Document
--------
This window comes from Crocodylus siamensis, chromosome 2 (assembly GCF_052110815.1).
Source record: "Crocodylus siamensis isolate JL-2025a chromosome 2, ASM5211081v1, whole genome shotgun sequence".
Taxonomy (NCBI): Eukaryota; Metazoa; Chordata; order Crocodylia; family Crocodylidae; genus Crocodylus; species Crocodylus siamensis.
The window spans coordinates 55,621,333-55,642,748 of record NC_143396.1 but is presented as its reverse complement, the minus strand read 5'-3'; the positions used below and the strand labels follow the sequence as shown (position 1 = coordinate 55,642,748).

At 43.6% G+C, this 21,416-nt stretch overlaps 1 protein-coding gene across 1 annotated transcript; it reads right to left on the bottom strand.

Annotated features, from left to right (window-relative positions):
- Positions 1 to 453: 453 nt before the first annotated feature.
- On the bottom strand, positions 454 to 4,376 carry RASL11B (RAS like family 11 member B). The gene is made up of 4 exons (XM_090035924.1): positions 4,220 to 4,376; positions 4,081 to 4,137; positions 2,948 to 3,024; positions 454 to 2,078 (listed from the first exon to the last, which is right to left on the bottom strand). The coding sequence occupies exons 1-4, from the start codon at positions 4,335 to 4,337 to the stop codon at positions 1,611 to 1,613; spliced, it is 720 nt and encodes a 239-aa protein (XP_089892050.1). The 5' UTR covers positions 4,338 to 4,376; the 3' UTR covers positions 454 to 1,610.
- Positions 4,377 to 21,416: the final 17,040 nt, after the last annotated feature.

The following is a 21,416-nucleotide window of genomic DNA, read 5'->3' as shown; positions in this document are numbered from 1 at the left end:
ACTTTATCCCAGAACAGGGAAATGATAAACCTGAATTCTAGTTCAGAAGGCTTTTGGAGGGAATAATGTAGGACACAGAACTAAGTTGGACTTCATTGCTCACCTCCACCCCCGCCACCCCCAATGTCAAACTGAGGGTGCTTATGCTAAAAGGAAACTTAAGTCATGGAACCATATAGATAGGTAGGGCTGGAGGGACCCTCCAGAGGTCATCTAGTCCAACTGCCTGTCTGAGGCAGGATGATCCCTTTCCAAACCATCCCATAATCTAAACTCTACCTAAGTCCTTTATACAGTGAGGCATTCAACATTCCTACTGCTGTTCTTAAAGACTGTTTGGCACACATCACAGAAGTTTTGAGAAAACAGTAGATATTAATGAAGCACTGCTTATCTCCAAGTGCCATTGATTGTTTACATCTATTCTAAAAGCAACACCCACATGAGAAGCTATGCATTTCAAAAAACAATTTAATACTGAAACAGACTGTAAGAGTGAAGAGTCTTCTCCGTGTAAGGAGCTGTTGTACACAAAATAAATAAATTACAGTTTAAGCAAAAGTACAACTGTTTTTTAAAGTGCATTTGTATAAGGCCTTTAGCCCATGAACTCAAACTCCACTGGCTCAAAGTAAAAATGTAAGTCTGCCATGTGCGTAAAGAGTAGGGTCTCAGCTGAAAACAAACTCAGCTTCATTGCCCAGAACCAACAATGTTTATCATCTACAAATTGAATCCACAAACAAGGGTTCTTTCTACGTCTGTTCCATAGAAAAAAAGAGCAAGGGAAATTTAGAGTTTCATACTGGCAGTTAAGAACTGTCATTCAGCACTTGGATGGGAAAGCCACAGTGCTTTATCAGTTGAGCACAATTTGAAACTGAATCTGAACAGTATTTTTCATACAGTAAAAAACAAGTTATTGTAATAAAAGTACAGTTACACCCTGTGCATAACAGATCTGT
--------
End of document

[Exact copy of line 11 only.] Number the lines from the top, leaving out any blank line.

ACTTTATCCCAGAACAGGGAAATGATAAACCTGAATTCTAGTTCAGAAGGCTTTTGGAGGGAATAATGTAGGACACAGAACTAAGTTGGACTTCATTGCTCACCTCCACCCCCGCCACCCCCAATGTCAAACTGAGGGTGCTTATGCTAAAAGGAAACTTAAGTCATGGAACCATATAGATAGGTAGGGCTGGAGGGACCCTCCAGAGGTCATCTAGTCCAACTGCCTGTCTGAGGCAGGATGATCCCTTTCCAAACCATCCCATAATCTAAACTCTACCTAAGTCCTTTATACAGTGAGGCATTCAACATTCCTACTGCTGTTCTTAAAGACTGTTTGGCACACATCACAGAAGTTTTGAGAAAACAGTAGATATTAATGAAGCACTGCTTATCTCCAAGTGCCATTGATTGTTTACATCTATTCTAAAAGCAACACCCACATGAGAAGCTATGCATTTCAAAAAACAATTTAATACTGAAACAGACTGTAAGAGTGAAGAGTCTTCTCCGTGTAAGGAGCTGTTGTACACAAAATAAATAAATTACAGTTTAAGCAAAAGTACAACTGTTTTTTAAAGTGCATTTGTATAAGGCCTTTAGCCCATGAACTCAAACTCCACTGGCTCAAAGTAAAAATGTAAGTCTGCCATGTGCGTAAAGAGTAGGGTCTCAGCTGAAAACAAACTCAGCTTCATTGCCCAGAACCAACAATGTTTATCATCTACAAATTGAATCCACAAACAAGGGTTCTTTCTACGTCTGTTCCATAGAAAAAAAGAGCAAGGGAAATTTAGAGTTTCATACTGGCAGTTAAGAACTGTCATTCAGCACTTGGATGGGAAAGCCACAGTGCTTTATCAGTTGAGCACAATTTGAAACTGAATCTGAACAGTATTTTTCATACAGTAAAAAACAAGTTATTGTAATAAAAGTACAGTTACACCCTGTGCATAACAGATCTGT